Thursday, March 1, 2018

Slice of Life 2018: 2 of 31

For the month of March, I am participating in the Eleventh Annual Slice of Life Story Challenge. That means that I am writing every day for the month of March in the good company of the Two Writing Teachers community. 

Every now and then, we get those messages--a phone call, a text, a message--that rattle us. This morning, one of the teachers I've been working with handed me a piece of paper--an email from a parent who was upset with an interaction I'd had with her child the day before. I was surprised--usually I have a sense if a child feels bad about anything I've said, and I can fix that feeling before the end of the class. I honestly had no idea that this child had been upset, but as I read the email, I could see how the child had misinterpreted my words, relayed the story to her parents, and created a concerned and angry situation. 

I called the parent, and fortunately, she was home. I explained the situation, validated her daughter's interpretation, and apologized for the series of events. My job is to inspire students to love writing and not discourage them. 

The parent was lovely and grateful, and I hope the interactions in their home are more positive tonight. It was an important reminder for me, though, of the power of my words and the impact of my responses. Students have so much pride in their writing, and as a writer myself, I should remember and respect how fragile and vulnerable we can feel as others read and react to it.

 Haim Ginott's powerful quote was on my desk when I was in the classroom.

“I’ve come to a frightening conclusion that I am the decisive element in the classroom. It’s my personal approach that creates the climate. It’s my daily mood that makes the weather. As a teacher, I possess a tremendous power to make a child’s life miserable or joyous. I can be a tool of torture or an instrument of inspiration. I can humiliate or heal. In all situations, it is my response that decides whether a crisis will be escalated or de-escalated and a child humanized or dehumanized.”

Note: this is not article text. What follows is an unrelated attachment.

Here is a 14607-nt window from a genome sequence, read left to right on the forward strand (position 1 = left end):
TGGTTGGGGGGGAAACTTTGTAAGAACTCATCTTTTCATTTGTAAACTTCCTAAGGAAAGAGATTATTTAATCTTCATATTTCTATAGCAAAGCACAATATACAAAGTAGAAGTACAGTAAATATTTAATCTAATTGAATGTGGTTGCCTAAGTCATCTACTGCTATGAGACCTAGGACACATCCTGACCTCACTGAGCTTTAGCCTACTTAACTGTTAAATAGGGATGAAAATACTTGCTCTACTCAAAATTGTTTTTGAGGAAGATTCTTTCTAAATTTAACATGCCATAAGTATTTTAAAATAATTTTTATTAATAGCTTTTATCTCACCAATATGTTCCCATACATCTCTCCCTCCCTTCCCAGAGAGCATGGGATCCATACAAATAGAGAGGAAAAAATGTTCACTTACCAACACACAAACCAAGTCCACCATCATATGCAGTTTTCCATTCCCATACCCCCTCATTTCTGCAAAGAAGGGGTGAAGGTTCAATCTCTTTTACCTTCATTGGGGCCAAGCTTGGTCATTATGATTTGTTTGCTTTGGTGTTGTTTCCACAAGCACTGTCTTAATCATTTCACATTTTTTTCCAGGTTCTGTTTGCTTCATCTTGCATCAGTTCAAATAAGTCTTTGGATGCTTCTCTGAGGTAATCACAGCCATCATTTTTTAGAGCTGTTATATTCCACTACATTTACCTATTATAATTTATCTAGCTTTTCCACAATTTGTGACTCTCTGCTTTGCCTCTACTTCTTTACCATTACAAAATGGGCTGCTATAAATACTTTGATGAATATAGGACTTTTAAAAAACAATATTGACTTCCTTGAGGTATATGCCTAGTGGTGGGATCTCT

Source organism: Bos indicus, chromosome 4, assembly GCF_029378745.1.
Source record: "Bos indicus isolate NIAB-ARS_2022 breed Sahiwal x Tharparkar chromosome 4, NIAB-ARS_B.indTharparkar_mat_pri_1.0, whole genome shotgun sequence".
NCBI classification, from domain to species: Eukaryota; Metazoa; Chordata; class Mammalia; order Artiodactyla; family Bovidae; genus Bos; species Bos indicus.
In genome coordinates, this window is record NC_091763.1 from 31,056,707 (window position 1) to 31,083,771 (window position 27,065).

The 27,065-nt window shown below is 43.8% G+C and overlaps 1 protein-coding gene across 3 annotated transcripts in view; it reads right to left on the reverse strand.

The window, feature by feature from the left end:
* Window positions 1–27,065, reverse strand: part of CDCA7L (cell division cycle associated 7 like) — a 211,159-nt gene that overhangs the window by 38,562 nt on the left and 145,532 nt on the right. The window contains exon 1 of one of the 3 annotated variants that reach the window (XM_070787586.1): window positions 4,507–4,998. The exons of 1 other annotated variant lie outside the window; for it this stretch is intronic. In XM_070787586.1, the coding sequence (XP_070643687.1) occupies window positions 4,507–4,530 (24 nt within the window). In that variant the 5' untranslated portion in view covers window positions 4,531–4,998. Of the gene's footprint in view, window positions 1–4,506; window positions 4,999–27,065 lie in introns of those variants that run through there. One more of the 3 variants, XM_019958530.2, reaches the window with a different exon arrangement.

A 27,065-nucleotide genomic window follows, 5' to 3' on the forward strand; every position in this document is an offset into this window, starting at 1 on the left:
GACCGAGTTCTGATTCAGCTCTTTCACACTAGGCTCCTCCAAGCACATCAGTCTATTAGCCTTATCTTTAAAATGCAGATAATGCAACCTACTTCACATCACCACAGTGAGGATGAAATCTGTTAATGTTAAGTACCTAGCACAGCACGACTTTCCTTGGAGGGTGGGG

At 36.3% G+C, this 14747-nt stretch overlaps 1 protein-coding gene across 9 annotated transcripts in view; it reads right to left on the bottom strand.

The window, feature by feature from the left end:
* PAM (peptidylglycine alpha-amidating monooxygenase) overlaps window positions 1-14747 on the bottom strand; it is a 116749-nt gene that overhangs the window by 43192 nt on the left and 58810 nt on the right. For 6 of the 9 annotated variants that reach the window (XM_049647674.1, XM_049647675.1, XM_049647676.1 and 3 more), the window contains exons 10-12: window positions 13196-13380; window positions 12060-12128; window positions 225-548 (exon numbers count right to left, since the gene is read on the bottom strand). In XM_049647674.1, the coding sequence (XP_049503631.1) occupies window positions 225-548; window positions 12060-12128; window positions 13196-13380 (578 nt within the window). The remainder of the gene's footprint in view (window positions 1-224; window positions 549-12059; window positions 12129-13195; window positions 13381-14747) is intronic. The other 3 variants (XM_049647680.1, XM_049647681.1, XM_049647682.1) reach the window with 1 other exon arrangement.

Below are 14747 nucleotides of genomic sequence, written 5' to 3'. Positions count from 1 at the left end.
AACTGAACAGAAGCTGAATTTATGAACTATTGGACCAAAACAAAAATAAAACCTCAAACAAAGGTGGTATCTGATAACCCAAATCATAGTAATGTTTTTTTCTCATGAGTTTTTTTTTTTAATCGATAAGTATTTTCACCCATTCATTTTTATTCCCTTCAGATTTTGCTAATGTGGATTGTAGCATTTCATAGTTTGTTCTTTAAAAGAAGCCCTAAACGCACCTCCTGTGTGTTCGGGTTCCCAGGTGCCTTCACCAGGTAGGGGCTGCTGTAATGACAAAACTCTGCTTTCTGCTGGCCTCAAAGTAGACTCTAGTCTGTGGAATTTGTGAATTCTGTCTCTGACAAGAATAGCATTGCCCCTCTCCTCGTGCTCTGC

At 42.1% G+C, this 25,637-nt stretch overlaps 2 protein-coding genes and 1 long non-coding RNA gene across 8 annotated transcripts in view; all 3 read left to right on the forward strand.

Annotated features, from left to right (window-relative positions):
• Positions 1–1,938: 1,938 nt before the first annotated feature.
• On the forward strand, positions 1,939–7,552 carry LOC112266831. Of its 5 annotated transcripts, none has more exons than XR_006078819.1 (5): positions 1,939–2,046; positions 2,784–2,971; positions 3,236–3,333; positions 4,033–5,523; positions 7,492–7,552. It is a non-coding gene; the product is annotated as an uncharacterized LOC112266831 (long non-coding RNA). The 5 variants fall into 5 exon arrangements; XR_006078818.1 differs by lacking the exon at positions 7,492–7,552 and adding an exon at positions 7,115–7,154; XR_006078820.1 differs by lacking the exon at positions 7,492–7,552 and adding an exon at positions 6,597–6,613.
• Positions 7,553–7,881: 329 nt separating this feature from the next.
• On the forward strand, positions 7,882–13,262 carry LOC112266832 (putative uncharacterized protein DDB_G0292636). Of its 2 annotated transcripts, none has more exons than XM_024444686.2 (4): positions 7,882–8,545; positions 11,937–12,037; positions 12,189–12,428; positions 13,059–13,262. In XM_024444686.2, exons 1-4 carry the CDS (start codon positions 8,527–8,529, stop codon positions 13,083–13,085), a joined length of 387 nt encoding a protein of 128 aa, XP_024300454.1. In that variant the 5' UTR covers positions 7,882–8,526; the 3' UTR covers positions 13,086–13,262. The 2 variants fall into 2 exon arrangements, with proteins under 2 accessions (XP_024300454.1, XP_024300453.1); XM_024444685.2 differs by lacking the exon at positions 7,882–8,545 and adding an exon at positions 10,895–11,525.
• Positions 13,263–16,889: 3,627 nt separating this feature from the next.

Maybe I need to revisit it!

Happy Slicing!


  1. Great quote. It is sad when words spoken or written with good intention are misinterpreted. I am glad you were able to resolve the misunderstanding.

  2. Melanie, thank you so much for sharing this story. It is so easy to misstep. We have so many interactions in a day and we move so quickly. I appreciate your honestly and vulnerability in this piece. It models the best of teaching - we are all perfectly imperfect. So many lessons for this student - far beyond writing. Also love the quote - already copied it to my desktop. Onward...

  3. I explain
    the situation,
    the way
    my words
    found a way
    into misinterpretation,
    and we both
    wonder at how
    other can yet words
    that which was

    -- Line-lifting for some poetry comments. Pardon my intrusions.

    1. Kevin, you are amazing! I love your found poetry!

  4. I love how reflective you were in this slice. We've all done this. Our words are powerful. This is such a good reminder. Thank you!

  5. Such a powerful post. Thank you for your honesty and your model of sincerity. Must save this quote too!

  6. I'm always sorry to hear when this happens to someone, but it is such a good reminder about the impact of our words. It sounds like your open communication helped the situation. Hopefully all involved are thinking about this as well. Thanks for sharing this!

  7. Thank you for your honesty in this post. With all the celebrating of success we do in our social media, we often think that no one makes mistakes--and yet we all do. I will remember to watch my words today, too.

  8. Thanks for such an honest reflection. It is easy to get defensive in these kinds of situations, but always more productive to take responsibility whether we were at fault or not.

  9. Great reminder to think carefully about the words we use and then to understand a child's interpretation of them. Your final line helps me remember that students are fragile and vulnerable- just like us!

  10. I love the quote. And I love how you jumped on the situation and had the conversations necessary to help. And of course I love that you reflected about your practice, your words, and your impact. You are such a great educator Melanie.

  11. I remember that chilling feeling...every teacher's worst moment...when an unhappy parent calls to complain about a student/teacher interaction. Luckily you were interacting with a reasonable person, and you behaved admirably. We all make mistakes.

  12. We all need frequent reminders. I will hold onto Haim Ginott's quote, too. We continue to strive to be "instruments of inspiration'.

  13. UGH! I can so relate! I have 2 follow-up e-mails and a follow-up phone call to make and has put them off all week. It's very anxiety inducing! But these are going to be the happy follow-up calls, at least from my perspective, so I should just get it done!